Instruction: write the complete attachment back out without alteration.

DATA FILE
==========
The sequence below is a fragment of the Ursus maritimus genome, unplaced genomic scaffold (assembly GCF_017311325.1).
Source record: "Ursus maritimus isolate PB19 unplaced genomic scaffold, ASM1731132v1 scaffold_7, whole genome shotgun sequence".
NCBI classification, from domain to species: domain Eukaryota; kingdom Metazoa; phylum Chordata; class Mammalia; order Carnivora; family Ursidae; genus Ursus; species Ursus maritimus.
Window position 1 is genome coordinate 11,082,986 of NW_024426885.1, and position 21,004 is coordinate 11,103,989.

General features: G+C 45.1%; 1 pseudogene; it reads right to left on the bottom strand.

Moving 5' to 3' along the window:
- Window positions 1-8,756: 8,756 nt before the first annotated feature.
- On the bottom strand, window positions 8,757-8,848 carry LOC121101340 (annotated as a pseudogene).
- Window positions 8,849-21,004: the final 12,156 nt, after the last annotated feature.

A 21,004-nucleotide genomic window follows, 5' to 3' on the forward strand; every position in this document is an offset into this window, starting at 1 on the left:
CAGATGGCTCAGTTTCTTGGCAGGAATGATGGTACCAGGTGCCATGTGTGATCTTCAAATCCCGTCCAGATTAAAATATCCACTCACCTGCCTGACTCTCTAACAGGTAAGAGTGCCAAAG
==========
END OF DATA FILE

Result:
The sequence below is a fragment of the Ursus maritimus genome, unplaced genomic scaffold (assembly GCF_017311325.1).
Source record: "Ursus maritimus isolate PB19 unplaced genomic scaffold, ASM1731132v1 scaffold_7, whole genome shotgun sequence".
NCBI classification, from domain to species: domain Eukaryota; kingdom Metazoa; phylum Chordata; class Mammalia; order Carnivora; family Ursidae; genus Ursus; species Ursus maritimus.
Window position 1 is genome coordinate 11,082,986 of NW_024426885.1, and position 21,004 is coordinate 11,103,989.

General features: G+C 45.1%; 1 pseudogene; it reads right to left on the bottom strand.

Moving 5' to 3' along the window:
- Window positions 1-8,756: 8,756 nt before the first annotated feature.
- On the bottom strand, window positions 8,757-8,848 carry LOC121101340 (annotated as a pseudogene).
- Window positions 8,849-21,004: the final 12,156 nt, after the last annotated feature.

A 21,004-nucleotide genomic window follows, 5' to 3' on the forward strand; every position in this document is an offset into this window, starting at 1 on the left:
CAGATGGCTCAGTTTCTTGGCAGGAATGATGGTACCAGGTGCCATGTGTGATCTTCAAATCCCGTCCAGATTAAAATATCCACTCACCTGCCTGACTCTCTAACAGGTAAGAGTGCCAAAG